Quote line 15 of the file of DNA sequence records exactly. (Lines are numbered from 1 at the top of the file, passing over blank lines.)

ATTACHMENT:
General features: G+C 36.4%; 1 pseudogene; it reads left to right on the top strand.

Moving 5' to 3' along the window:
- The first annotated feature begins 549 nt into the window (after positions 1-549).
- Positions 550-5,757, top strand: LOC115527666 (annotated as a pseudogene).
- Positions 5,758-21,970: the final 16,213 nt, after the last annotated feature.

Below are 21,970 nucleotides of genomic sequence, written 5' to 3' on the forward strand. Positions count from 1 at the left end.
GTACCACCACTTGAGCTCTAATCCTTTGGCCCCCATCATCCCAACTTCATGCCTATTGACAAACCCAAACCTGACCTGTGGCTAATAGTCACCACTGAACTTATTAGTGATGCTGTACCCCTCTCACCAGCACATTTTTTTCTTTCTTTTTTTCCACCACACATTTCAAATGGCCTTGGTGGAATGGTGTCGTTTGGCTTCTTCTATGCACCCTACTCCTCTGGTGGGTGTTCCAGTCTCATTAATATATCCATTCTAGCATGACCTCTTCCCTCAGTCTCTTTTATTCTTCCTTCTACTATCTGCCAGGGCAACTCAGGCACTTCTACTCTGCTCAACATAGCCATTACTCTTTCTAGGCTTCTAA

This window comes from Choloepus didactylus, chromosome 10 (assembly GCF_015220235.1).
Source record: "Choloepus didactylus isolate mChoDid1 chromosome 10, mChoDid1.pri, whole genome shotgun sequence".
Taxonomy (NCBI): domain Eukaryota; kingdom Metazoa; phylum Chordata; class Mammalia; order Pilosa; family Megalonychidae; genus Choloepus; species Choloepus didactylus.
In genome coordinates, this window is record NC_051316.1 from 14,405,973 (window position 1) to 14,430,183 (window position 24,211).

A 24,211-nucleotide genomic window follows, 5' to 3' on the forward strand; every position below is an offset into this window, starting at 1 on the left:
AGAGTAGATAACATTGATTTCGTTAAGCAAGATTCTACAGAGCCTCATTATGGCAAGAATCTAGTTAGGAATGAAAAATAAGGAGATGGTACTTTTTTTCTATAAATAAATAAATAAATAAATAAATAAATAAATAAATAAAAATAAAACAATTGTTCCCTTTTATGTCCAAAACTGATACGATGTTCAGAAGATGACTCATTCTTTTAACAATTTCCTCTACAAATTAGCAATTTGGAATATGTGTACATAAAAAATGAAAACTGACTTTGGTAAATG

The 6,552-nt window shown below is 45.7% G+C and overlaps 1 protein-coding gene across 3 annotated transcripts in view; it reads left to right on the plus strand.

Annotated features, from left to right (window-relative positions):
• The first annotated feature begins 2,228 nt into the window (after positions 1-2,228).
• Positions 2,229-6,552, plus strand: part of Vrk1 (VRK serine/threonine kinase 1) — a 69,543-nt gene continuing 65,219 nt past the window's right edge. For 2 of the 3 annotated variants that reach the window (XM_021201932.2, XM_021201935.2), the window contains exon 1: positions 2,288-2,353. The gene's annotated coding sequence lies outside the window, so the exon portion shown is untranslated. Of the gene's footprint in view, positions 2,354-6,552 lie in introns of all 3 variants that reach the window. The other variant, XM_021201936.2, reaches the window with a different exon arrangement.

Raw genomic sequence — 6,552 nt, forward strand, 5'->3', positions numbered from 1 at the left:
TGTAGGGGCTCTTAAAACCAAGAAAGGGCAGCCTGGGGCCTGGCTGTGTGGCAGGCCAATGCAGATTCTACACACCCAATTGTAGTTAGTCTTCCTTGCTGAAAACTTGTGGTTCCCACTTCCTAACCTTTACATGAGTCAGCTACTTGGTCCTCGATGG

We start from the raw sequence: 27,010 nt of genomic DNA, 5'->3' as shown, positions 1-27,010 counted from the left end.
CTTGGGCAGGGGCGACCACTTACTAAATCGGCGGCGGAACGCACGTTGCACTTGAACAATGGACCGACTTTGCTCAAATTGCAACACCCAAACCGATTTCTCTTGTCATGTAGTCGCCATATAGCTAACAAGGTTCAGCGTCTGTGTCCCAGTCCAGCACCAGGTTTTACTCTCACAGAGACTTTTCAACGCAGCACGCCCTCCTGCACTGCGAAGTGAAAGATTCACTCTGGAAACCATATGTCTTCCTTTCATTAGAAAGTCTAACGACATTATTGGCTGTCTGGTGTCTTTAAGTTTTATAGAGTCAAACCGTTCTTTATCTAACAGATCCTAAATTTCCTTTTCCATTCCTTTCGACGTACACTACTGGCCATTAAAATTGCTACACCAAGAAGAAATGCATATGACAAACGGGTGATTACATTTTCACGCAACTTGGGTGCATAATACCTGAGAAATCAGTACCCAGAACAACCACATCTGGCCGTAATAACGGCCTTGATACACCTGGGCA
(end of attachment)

Annotated features, from left to right (window-relative positions):